Thursday, 17 January 2013

Angelus: Feminine Nouns + Pronouns – ed ella concepì per opera…


The (Twitter-friendly) text of the Angelus in Italian.
A (hasty) recording of the Angelus in Italian.

ed

ed is a modified form of e, so it just means "and" again. It's called the 'd eufonica'; it's euphonic in that it avoids a cacophonic repetition of the vowel 'e' together with ella.

This can also happen with the preposition a–ad (to) or o–od (or).

ella

This is another case of literary/formal language. I conjugated essere with its subject pronouns last time (here). Now we can expand it a little with some literary forms, which I've put in green.



essere(to) be, being
iosonoI am
tuseiyou are
lui/egli, lei/ella, Leièhe/she/it is (+ you are)
noisiamowe are
voisieteyou are (plural)
loro, essi, essesonothey are

Egli and ella are simple enough; they're direct literary equivalents for "he" and "she". The distinction for "they" is to do with gender and agreement, which I discussed here, but without touching on the relevant aspect. essi is the masculine form, and esse the feminine; this is simple enough since it corresponds to the normal endings of nouns, but with plurals it's a bit more complicated. What happens when you're dealing with a mix of masculine and feminine? The answer is simple, if arbitrary, you use the masculine form. In effect, you would only see esse when talking about a group comprising exclusively women. In the following, for example, the prayer is for all the dead, men and women:

splenda ad essi la Luce Perpetua
may-it-shine to them the Light Perpetual

Here we're talking about forms which you wouldn't tend to use every day, but the same rule applies in regular Italian:

sono benedetto – I am blessed (male speaker)
sono benedetta – I am blessed (female speaker)
sono benedetti – they are blessed (men or mixed group)
sono benedetti – they are blessed (women)

opera 

These are the feminine nouns in the Angelus:


singularpluralEnglish
la graziale graziethe grace(s)
la donnale donnethe woman/women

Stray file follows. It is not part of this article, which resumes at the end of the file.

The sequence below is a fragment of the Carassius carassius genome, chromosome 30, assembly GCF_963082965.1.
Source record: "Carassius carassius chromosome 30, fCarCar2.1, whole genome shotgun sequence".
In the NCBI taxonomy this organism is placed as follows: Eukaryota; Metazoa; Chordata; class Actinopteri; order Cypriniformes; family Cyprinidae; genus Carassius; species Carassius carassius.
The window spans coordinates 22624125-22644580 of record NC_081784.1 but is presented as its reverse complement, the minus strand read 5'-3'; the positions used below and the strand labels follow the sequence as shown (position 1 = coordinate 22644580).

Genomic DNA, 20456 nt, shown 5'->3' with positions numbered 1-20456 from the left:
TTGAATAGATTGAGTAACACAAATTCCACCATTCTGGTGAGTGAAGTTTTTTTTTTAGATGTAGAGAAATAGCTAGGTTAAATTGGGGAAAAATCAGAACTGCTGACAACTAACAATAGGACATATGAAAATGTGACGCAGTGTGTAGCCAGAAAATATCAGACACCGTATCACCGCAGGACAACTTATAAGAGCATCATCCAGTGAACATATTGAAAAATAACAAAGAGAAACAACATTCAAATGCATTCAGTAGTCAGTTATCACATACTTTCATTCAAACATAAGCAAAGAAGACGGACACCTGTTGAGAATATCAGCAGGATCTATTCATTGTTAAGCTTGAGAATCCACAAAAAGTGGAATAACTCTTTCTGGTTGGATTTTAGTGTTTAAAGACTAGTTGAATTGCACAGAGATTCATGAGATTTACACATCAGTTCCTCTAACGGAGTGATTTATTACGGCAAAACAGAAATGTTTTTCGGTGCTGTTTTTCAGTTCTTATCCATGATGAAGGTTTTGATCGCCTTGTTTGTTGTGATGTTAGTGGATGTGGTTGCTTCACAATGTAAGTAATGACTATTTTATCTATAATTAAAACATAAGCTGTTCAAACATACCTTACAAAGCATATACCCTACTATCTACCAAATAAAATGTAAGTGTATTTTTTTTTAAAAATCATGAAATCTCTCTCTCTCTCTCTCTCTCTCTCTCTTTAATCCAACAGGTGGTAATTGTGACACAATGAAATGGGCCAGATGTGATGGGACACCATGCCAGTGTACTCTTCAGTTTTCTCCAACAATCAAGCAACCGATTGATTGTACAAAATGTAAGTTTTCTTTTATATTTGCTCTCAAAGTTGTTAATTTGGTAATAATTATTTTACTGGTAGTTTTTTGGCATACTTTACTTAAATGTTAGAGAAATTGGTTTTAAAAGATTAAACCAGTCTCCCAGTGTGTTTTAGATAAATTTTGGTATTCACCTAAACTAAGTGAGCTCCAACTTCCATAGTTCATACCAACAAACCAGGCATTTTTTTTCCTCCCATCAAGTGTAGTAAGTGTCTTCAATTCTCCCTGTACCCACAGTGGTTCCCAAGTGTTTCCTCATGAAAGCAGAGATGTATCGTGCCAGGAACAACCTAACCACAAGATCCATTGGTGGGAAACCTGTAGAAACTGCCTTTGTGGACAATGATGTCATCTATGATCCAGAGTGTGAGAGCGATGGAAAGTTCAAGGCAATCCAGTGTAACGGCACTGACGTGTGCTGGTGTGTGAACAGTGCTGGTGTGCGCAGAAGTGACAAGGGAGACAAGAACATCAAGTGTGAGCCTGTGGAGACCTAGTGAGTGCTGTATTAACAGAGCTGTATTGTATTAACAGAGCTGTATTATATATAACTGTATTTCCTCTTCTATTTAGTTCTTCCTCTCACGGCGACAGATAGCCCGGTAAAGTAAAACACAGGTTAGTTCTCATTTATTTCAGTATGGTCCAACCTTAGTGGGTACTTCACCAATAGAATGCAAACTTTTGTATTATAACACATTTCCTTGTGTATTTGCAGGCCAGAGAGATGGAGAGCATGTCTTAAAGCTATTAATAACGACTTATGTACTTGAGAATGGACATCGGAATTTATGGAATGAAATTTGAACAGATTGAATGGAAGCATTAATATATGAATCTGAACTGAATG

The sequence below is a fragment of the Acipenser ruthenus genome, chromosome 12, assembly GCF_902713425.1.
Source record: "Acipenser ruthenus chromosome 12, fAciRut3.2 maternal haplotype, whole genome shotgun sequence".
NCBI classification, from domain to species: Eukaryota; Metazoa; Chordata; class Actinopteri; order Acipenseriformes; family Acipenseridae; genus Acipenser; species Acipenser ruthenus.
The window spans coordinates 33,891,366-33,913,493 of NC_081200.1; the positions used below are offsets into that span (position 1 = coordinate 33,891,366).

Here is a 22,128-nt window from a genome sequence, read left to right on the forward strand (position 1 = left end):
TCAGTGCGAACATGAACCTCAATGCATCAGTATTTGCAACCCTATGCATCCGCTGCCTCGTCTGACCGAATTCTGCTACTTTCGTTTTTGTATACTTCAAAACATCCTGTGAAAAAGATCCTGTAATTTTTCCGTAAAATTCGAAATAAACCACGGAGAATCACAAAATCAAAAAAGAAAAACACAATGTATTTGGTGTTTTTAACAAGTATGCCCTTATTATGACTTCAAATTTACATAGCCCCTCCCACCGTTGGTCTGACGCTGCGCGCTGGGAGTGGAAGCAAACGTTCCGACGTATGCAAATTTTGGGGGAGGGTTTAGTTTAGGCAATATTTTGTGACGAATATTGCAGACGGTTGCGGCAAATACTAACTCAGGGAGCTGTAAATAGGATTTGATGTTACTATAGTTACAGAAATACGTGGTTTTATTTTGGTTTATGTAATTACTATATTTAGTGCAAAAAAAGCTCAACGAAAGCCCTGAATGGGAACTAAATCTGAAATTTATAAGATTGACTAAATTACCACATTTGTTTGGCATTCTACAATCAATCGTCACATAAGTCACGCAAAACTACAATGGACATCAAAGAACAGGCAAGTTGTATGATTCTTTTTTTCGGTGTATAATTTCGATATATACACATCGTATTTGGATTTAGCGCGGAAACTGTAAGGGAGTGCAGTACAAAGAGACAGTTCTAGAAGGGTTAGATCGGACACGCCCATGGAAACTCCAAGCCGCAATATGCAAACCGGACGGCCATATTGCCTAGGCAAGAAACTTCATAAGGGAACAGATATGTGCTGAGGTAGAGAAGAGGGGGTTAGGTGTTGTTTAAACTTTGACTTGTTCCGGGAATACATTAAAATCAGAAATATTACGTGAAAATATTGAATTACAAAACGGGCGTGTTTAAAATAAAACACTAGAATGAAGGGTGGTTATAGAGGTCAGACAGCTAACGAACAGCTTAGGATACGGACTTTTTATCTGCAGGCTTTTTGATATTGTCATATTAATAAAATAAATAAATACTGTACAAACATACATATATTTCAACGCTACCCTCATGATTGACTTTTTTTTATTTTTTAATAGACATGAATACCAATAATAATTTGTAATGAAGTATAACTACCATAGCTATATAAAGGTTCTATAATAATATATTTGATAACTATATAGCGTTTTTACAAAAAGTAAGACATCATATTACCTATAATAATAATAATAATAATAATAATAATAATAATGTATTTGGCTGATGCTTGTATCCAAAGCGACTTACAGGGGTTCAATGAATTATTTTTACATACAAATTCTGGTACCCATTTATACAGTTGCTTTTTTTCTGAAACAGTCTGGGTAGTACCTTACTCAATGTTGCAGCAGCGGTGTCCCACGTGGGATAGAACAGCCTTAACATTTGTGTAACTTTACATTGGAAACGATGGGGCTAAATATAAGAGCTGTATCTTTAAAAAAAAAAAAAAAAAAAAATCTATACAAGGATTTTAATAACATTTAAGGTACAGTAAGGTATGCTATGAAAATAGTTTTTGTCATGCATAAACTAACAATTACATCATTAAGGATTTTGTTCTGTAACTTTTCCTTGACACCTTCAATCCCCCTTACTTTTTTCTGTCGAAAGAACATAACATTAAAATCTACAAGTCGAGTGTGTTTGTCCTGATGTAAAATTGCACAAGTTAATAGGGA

la madrele madrithe mother(s)
la mortele mortithe death(s)mortal
la servale servethe female servant(s)
la parolale parolethe word(s)
la carnele carnithe flesh, meatcarnal
la promessale promessethe promise(s)
la passionele passionithe passion(s)
la crocele crocithe cross(es)crucifix
la gloriale gloriethe glory/glories
la risurrezionele risurrezionithe resurrection(s)
la lucele lucithe light(s)lucid
la pacele pacithe peace(s)pacifist
(la peccatrice)(le peccatrici)(the female sinner(s))im-peccable
l'operale operethe work, action, meansoperation
l'orale orethe hour(s)
l'incarnazionele incarnazionithe incarnation(s)

You can see what I wrote on nouns, both masculine and feminine, last time here. Take a look before carrying on. Here there are more things to take into account.

Again, there are feminine nouns that begin with a vowel: opera, ora and incarnazione. As with the masculine nouns, the normal article "la" becomes an "l" with apostrophe. The plural, however, remains "le" in all cases.

With many words, there is a masculine and a feminine version. This can be quite simple, as in the case of "servant" – il servo (male) and la serva (female) – or slightly more complicated. I added peccatrice, which isn't in the Angelus, by way of illustration. You may remember that I listed il peccatore as "sinner" among the masculine nouns.

prega per noi peccatori
pray for us sinners

Here, as I was saying above, the masculine form is used to cover both sexes, but if, in a fit of philogyny, I were to pray for women only, it would have been peccatrici.

The -trix suffix isn't widely used in English, but it reflects the pair of -tore and -trice in Italian:

executor - executrix
genitor - genitrix
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